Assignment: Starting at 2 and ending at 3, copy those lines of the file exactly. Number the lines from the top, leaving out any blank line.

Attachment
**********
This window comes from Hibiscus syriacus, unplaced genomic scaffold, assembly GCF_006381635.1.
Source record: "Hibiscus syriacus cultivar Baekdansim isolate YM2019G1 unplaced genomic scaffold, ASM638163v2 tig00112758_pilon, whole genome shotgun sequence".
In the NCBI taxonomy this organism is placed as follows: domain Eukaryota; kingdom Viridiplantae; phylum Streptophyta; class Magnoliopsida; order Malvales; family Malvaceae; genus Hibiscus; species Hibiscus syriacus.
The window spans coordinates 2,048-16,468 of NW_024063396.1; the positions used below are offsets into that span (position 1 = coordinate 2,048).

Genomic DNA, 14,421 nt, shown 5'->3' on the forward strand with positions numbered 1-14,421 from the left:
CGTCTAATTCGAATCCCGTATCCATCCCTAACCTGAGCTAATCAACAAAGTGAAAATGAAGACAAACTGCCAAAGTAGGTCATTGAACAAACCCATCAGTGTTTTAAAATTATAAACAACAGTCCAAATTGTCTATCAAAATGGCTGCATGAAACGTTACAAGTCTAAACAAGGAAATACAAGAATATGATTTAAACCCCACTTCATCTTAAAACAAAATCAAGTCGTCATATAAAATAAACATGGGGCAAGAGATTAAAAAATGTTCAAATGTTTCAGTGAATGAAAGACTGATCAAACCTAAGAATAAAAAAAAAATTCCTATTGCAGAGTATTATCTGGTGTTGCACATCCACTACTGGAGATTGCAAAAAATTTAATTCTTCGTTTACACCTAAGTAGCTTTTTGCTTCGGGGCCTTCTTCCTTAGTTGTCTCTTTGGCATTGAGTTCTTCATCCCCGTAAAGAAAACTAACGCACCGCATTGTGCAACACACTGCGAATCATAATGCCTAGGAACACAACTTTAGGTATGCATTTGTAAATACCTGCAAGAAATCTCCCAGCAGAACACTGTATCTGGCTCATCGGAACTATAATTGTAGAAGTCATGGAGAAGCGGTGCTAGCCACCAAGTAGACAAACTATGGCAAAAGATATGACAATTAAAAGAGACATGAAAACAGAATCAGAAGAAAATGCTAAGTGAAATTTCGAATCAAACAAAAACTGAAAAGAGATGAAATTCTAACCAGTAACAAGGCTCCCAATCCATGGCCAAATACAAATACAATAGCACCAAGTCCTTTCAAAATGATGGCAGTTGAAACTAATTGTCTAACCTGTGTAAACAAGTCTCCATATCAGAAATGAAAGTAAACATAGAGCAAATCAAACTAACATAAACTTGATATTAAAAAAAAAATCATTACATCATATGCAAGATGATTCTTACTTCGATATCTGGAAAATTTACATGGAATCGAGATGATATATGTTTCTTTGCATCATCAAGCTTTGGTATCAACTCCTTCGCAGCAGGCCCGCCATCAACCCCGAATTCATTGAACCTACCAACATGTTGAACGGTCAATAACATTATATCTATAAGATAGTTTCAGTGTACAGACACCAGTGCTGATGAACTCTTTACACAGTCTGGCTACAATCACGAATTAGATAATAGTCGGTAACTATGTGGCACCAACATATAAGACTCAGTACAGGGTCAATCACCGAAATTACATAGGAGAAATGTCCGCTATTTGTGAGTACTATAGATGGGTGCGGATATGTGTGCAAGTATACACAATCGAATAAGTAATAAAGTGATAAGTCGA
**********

Source record: "Hibiscus syriacus cultivar Baekdansim isolate YM2019G1 unplaced genomic scaffold, ASM638163v2 tig00112758_pilon, whole genome shotgun sequence".
In the NCBI taxonomy this organism is placed as follows: domain Eukaryota; kingdom Viridiplantae; phylum Streptophyta; class Magnoliopsida; order Malvales; family Malvaceae; genus Hibiscus; species Hibiscus syriacus.